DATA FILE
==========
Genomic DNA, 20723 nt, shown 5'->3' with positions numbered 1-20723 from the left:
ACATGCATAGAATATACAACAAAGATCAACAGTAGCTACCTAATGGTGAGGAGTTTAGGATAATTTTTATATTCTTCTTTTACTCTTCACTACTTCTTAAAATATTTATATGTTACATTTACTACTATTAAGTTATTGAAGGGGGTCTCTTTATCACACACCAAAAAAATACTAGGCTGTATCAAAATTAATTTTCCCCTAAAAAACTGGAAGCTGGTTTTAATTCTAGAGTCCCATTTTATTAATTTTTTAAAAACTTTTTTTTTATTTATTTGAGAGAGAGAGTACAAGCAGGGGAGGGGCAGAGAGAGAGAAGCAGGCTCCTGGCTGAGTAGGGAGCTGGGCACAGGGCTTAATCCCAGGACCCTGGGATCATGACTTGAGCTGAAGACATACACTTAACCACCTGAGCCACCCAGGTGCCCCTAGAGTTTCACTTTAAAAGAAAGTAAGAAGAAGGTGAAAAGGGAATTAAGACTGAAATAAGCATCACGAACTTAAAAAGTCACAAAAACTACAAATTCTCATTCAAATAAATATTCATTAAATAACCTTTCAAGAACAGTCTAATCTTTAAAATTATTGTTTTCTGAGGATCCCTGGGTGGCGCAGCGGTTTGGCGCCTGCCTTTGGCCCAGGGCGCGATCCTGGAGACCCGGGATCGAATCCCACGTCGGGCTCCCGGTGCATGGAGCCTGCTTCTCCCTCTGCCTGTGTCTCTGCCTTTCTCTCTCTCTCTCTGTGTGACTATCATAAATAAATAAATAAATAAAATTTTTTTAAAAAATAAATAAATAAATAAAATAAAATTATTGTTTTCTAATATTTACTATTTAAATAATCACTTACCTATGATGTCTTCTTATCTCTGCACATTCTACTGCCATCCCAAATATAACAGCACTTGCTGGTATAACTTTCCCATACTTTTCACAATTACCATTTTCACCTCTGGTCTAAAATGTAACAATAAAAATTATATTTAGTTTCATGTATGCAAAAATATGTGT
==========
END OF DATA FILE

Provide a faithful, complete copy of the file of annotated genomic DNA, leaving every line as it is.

Genomic DNA, 20723 nt, shown 5'->3' with positions numbered 1-20723 from the left:
ACATGCATAGAATATACAACAAAGATCAACAGTAGCTACCTAATGGTGAGGAGTTTAGGATAATTTTTATATTCTTCTTTTACTCTTCACTACTTCTTAAAATATTTATATGTTACATTTACTACTATTAAGTTATTGAAGGGGGTCTCTTTATCACACACCAAAAAAATACTAGGCTGTATCAAAATTAATTTTCCCCTAAAAAACTGGAAGCTGGTTTTAATTCTAGAGTCCCATTTTATTAATTTTTTAAAAACTTTTTTTTTATTTATTTGAGAGAGAGAGTACAAGCAGGGGAGGGGCAGAGAGAGAGAAGCAGGCTCCTGGCTGAGTAGGGAGCTGGGCACAGGGCTTAATCCCAGGACCCTGGGATCATGACTTGAGCTGAAGACATACACTTAACCACCTGAGCCACCCAGGTGCCCCTAGAGTTTCACTTTAAAAGAAAGTAAGAAGAAGGTGAAAAGGGAATTAAGACTGAAATAAGCATCACGAACTTAAAAAGTCACAAAAACTACAAATTCTCATTCAAATAAATATTCATTAAATAACCTTTCAAGAACAGTCTAATCTTTAAAATTATTGTTTTCTGAGGATCCCTGGGTGGCGCAGCGGTTTGGCGCCTGCCTTTGGCCCAGGGCGCGATCCTGGAGACCCGGGATCGAATCCCACGTCGGGCTCCCGGTGCATGGAGCCTGCTTCTCCCTCTGCCTGTGTCTCTGCCTTTCTCTCTCTCTCTCTGTGTGACTATCATAAATAAATAAATAAATAAAATTTTTTTAAAAAATAAATAAATAAATAAAATAAAATTATTGTTTTCTAATATTTACTATTTAAATAATCACTTACCTATGATGTCTTCTTATCTCTGCACATTCTACTGCCATCCCAAATATAACAGCACTTGCTGGTATAACTTTCCCATACTTTTCACAATTACCATTTTCACCTCTGGTCTAAAATGTAACAATAAAAATTATATTTAGTTTCATGTATGCAAAAATATGTGT